What economists are saying about the red-hot January jobs report

US payrolls recorded a stunning jump in January despite record numbers of Americans calling work sick as the Omicron variant spread rapidly across the country earlier this year.

The Labor Department reported Friday that nonfarm payrolls jumped 467,000 for the month, an upward surprise from experts’ expectations. Economists polled by Bloomberg predicted payroll growth of 125,000, and the highest forecast was 250,000 more jobs.

Other numbers from this latest workforce snapshot were also strong. The unemployment rate rose slightly to 4.0% but remained close to the pre-pandemic low of 3.9% in December, while labor force participation improved to a rate of 62.2% , the highest level since March 2020, indicating that more Americans were back. entering the workforce after being sidelined by the pandemic.

Additionally, average hourly earnings also saw an unexpected jump in January, rising 5.7% year-over-year, the largest increase since May 2020. On a monthly basis, average hourly earnings increased of 0.7%, above the expected increase of 0.5%.

Responding to the report, economists said fears that the latest wave of COVID could hamper the labor market recovery were grossly exaggerated, and upbeat January numbers signal continued strength in the labor force until at the end of the year. For the stock market, however, the jump in wage growth is supporting an increasingly belligerent Federal Reserve that may be forced to raise rates faster and higher, experts say.

Here are some of the key takeaways from economists’ comments on the latest jobs data:

“Smaller and smaller” economic fallout from COVID

Indeed, economic research director Nick Bunker pointed out that not only has 2022 started well, but the labor market is doing better than initially thought at the end of last year. Payroll gains were sharply revised to 510,000 in December, the Labor Department said Friday, well above the 199,000 previously reported last month.

“Today’s report suggests that while Omicron has had a clear impact on daily life in the United States, the impact on the job market has been less severe than expected,” Bunker said. “As we have seen in the past, the economic fallout from each successive wave of the pandemic has been increasingly weak.”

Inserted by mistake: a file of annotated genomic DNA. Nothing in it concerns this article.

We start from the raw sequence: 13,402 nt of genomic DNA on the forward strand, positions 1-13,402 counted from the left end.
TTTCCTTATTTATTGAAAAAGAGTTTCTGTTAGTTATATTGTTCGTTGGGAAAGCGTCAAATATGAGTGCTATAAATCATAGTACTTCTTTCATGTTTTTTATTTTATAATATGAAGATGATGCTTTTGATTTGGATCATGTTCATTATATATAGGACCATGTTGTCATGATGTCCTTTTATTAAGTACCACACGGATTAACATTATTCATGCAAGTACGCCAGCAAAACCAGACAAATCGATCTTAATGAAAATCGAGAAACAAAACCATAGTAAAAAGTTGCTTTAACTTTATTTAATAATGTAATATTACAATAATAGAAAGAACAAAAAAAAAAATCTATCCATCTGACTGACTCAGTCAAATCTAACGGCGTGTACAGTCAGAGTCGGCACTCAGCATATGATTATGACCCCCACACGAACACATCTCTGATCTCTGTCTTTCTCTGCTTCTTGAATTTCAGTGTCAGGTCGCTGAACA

He added that the trend, along with strong demand for workers, points to solid and continued gains in the labor market for the rest of the year.

“A stronger-than-expected jobs report with consensus at 150,000 and whisper counts down 250,000 as Americans took time off from work due to the Omicron virus. Instead, bond yields are soaring on the rise of 467,000 payroll jobs, which sent stocks down 0.5% on the day,” said Christopher S. Rupkey, chief economist at FWDBONDS, in a note. “It’s complicated because the unemployment rate has risen by a tenth to 4.0% and we’ve been telling you for at least a few months now to ignore the low number of salaried jobs and go with the sharp decline. unemployment rate as a sign that the labor market was strong. Now, this month, ignore unemployment and instead look at the 467,000 salaried jobs. The economy or at least the labor market appears to be weathering this latest storm of coronavirus variants, which means a 25 basis point rate hike by the Federal Reserve is ready and ready to go.

‘Omicron, Schmomicron’

“It is very tempting to argue that the January data means that all danger of an attack from Omicron has passed,” Pantheon Macroeconomics chief economist Ian Shepherdson said in a note titled “In one line: Omicron, Schmomicron”.

“We’re a little more cautious than that, not least because near real-time data has been dropping for most of January and is only just starting to recover,” he said.

“The February payroll survey is next week, so the lags between activity and employment suggest that the net change in payrolls between January and February could still be very small or even negative,” he said. he added.

The Labor Department’s January unemployment snapshot follows another measure of the US labor force released earlier this week that signaled a slowdown in the labor market at the start of the year. On Wednesday, ADP reported that U.S. private sector employers cut 301,000 jobs in January, marking the first decline since December 2020 — a worse reading than experts expected. Although the ADP generally serves as an imprecise indicator of what to expect from government employment data due to differences in survey methodology, the company’s report has raised concerns among some economists that the Labor Department data shows a similar story.